More and more people are reading ebooks instead of physical books nowadays. It’s a platform that continues to be popular and it’s definitely a lot easier to carry dozens of books on a tablet than to carry even a few actual books with you on vacation. As ebooks continue to grow in popularity, there’s a new type of platform entering the market, and it’s called the book app.
What is a book app?
A book app presents a book in app form rather than ebook form, and it allows for much more interactivity. Sure, an ebook can have video and sound in it now, but a book app can do so much more. It can add interactive video, games, and new ways to get involved with the story; it’s an entirely new and different experience.
Book apps have actually been around for quite a while, mostly being prevalent in children’s books. When the iPad first came out, Disney released a free Toy Story book app, and it’s still one of the best apps in the app store. It includes the book, along with a coloring book and games mixed into the story to engage children as they read it. After this book was released, Disney continued to release more and more interactive book apps, and they still do to this day. Other content creators have since jumped in.
Book apps are gaining steam
However, while it’s not a brand new category by any means, book apps are expanding to include more than just children’s books. Just these past couple of months has seen the release of two fantastic book apps. First, The Animator’s Survival Kit. This is an app based on the book of the same name, which is a book that teaches animation. Instead of creating an ebook edition (one still might be on the way, but it’s not available as of this writing), the book was converted into a full-blown app, adding many fantastic features you wouldn’t get otherwise. The app is packed with all kinds of videos, including interactive videos that let the reader see the animation steps in a way not possible in an ebook. It’s fantastic, and it’s the same retail price as the actual book, so you’re getting a lot more bang for your buck.
ebooks are still sticking around
That was just one example of a recent book app, but does this mean the end of the ebook is near? I don’t think so. Certain books only work as text, and it’s what most people still want. However, I do see interactive book apps becoming more and more popular as time goes on. Can you just imagine a Stephen King book as an interactive app? That would be pretty amazing.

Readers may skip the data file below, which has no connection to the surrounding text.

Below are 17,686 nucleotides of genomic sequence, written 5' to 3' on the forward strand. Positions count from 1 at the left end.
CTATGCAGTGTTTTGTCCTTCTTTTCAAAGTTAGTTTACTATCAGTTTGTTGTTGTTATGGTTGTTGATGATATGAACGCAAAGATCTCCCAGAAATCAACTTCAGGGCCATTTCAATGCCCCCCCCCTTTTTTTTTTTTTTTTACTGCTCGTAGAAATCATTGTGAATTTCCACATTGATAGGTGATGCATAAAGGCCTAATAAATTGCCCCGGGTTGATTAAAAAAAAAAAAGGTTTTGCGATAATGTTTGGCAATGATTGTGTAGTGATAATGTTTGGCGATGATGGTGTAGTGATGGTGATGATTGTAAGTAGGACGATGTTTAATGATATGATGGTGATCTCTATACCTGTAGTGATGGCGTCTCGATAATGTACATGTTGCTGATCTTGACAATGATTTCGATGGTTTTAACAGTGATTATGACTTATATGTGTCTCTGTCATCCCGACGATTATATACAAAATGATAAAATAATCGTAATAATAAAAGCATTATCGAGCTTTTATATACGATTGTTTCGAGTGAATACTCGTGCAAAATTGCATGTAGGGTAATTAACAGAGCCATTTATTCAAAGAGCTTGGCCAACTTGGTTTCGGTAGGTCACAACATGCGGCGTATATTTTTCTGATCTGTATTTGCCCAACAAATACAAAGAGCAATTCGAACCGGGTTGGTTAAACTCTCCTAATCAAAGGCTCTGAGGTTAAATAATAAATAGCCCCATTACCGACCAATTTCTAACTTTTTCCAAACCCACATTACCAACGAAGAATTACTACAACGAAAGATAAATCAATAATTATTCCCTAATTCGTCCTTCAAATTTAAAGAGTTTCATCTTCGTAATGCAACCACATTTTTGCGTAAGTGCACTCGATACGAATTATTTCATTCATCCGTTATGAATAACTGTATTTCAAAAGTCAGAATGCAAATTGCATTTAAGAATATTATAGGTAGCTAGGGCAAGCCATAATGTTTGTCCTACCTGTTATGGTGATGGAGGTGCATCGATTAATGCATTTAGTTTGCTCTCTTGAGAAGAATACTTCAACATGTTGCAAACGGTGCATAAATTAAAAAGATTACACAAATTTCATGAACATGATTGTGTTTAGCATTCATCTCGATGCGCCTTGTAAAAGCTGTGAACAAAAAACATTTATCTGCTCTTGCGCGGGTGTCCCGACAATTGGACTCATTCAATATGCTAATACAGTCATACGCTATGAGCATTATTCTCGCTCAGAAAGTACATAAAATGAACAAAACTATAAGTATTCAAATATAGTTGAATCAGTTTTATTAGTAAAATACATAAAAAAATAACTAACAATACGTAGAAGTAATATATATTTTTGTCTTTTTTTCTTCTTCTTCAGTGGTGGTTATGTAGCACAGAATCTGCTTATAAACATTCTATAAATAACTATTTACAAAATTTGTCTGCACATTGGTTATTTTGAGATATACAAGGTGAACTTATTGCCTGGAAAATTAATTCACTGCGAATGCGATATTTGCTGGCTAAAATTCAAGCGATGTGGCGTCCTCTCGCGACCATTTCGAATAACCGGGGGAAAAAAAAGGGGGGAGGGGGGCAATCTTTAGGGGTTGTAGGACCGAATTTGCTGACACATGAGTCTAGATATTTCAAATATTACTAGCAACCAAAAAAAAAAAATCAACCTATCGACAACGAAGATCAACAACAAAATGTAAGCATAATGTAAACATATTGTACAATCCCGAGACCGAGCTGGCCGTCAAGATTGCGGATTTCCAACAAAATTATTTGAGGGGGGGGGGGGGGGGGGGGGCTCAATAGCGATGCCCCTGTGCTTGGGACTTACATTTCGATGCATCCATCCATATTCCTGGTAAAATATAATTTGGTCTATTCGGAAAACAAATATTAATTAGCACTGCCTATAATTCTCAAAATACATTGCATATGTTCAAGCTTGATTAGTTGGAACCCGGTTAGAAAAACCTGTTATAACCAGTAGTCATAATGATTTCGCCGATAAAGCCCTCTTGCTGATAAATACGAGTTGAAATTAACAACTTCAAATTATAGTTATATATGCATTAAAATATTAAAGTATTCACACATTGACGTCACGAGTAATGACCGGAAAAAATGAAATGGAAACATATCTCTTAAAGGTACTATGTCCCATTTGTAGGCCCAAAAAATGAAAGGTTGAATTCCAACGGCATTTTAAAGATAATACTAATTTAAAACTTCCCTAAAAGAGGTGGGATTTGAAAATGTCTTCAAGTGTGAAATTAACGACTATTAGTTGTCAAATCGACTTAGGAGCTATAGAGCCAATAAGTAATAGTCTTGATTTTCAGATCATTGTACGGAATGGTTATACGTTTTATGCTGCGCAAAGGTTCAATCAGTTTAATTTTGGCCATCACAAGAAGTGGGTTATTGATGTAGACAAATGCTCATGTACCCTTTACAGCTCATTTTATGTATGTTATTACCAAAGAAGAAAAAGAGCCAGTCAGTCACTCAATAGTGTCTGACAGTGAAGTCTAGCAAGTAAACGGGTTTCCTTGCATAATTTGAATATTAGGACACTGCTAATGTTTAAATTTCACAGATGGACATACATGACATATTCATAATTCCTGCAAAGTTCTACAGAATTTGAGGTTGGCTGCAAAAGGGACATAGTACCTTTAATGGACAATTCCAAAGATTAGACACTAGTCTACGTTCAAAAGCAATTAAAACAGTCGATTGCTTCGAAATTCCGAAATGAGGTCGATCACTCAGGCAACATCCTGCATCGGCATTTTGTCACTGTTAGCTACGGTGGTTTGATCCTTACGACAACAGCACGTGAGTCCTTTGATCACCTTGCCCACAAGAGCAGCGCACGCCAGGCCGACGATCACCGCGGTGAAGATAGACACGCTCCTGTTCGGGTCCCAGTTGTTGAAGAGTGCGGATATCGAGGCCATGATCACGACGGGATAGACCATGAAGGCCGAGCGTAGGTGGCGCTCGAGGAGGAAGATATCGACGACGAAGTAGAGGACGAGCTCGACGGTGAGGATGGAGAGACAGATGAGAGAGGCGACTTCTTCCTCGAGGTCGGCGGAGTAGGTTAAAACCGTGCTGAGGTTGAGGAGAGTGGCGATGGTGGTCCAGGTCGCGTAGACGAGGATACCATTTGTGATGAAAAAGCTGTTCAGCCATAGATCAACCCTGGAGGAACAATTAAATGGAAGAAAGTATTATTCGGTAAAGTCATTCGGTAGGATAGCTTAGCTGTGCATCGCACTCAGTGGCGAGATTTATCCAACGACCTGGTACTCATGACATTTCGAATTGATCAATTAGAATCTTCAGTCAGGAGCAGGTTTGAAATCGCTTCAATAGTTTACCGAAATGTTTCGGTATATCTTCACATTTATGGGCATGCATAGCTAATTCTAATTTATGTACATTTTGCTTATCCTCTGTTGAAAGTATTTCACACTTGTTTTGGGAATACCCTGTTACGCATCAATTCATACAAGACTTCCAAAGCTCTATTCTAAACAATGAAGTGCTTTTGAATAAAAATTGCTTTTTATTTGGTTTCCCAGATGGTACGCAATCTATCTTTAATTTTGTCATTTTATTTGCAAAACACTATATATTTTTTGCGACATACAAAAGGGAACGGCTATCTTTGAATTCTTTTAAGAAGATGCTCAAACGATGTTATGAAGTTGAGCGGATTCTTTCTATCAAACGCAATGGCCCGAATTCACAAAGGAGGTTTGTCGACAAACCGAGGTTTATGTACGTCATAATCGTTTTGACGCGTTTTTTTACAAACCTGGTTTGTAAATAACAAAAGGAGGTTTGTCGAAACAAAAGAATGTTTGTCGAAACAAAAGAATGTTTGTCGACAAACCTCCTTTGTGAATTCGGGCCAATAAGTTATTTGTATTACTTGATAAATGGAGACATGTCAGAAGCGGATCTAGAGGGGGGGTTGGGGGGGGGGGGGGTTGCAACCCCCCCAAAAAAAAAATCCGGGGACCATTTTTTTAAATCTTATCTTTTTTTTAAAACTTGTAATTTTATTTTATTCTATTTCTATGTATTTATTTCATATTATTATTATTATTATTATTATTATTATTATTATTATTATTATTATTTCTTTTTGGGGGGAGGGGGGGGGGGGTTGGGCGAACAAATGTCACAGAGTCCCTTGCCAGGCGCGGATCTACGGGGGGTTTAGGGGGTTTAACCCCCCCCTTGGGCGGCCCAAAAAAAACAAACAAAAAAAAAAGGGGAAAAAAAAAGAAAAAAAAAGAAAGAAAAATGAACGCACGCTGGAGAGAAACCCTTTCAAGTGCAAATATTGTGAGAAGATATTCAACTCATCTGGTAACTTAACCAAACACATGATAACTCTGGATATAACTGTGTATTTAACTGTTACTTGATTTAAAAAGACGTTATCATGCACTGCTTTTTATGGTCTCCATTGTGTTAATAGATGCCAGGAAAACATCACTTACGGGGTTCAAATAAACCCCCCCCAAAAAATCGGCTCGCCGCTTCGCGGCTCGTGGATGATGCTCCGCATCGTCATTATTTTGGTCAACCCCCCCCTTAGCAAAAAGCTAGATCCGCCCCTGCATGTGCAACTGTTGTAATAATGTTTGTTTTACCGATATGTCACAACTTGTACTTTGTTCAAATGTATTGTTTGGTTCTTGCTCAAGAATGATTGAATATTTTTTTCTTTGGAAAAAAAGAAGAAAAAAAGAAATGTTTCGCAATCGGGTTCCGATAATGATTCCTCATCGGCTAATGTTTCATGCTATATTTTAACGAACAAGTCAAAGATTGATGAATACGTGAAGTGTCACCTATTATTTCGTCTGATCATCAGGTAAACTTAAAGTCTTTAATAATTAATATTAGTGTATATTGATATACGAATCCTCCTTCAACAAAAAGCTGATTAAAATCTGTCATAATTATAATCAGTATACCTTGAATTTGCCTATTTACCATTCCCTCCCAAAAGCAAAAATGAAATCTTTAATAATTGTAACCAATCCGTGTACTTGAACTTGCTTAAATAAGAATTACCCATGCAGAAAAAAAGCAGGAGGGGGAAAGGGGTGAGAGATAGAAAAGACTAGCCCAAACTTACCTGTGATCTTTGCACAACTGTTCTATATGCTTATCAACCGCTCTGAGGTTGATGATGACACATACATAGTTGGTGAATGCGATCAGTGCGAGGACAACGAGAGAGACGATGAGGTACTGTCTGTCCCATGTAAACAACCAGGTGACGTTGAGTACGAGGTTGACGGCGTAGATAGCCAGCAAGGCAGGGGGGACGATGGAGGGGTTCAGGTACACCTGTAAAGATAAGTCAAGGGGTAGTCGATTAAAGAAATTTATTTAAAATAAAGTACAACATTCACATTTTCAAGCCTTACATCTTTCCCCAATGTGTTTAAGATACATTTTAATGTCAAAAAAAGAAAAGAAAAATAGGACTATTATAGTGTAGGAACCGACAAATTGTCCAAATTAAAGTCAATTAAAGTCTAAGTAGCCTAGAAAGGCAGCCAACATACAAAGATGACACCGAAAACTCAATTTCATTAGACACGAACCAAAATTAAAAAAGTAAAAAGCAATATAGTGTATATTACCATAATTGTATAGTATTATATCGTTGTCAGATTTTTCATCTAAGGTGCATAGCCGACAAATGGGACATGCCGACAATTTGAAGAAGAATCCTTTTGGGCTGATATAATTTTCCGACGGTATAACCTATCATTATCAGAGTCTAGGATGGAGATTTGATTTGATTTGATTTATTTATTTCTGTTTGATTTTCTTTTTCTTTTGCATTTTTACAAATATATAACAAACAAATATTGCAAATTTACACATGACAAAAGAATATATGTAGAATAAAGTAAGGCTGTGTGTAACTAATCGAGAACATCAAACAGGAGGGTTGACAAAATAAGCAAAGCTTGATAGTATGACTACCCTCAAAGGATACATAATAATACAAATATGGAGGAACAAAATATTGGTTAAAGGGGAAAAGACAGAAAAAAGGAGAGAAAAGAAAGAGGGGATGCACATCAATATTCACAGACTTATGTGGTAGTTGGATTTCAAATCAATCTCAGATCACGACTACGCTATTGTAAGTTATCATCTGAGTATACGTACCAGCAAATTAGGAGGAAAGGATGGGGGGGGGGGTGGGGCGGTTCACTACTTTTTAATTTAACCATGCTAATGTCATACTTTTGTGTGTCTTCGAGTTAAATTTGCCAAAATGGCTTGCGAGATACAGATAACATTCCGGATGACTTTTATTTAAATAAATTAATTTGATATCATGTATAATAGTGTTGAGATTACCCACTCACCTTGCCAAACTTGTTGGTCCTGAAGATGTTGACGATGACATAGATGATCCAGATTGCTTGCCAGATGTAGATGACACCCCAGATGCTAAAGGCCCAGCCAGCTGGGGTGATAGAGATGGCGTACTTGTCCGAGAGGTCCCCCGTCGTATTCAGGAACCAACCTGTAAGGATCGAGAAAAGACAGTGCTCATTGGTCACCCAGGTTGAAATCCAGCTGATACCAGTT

Growing up, I was never a big comic book fan, partly due to limited options. The small towns I lived in didn’t have comic book stores, so I would only occasionally get a copy of X-Men or Batman at one of the local gas stations when they happened to have them.
The writing and stories paled in comparison to the books I was reading at the time (Lord of the Rings, Dragonriders of Pern, etc.), so comics just didn’t interest me that much. Some of the artwork was neat, but the relentless exposition and corny dialog turned me off. It’s the same reason I’m still not a very big anime/manga fan. For such a visual medium, it seems like comic writers hadn’t heard of the concept, “show, don’t tell”.
Don’t worry, bub. I’ll cut through this cage with my claws, made of adamantium, the strongest metal in the world!” – Wolverine, in literally every issue of X-Men. In case we forgot… I guess.
Recently, I decided to give comics another try – partly because of reading Alan Moore’s Watchmen and partly because Merlin Mann won’t stop talking about how awesome Saga is on the Back to Work podcast (turns out, Saga is amazing). Enabled by technology, I’ve found some great comics that have made me revise my previous feelings.
Digital comics, for the win
Although I still prefer physical books to ebooks, comics are another matter. I never built nostalgia around physical comic books, so the migration to digital is easier for me than it might be for a long time comic book fan.
After reading digital comics on the high-definition retina screen of an iPad and comparing it to the few graphic novels I own, digital is definitely my preferred format. The lines are crisper, colors pop more, and the text is generally more readable.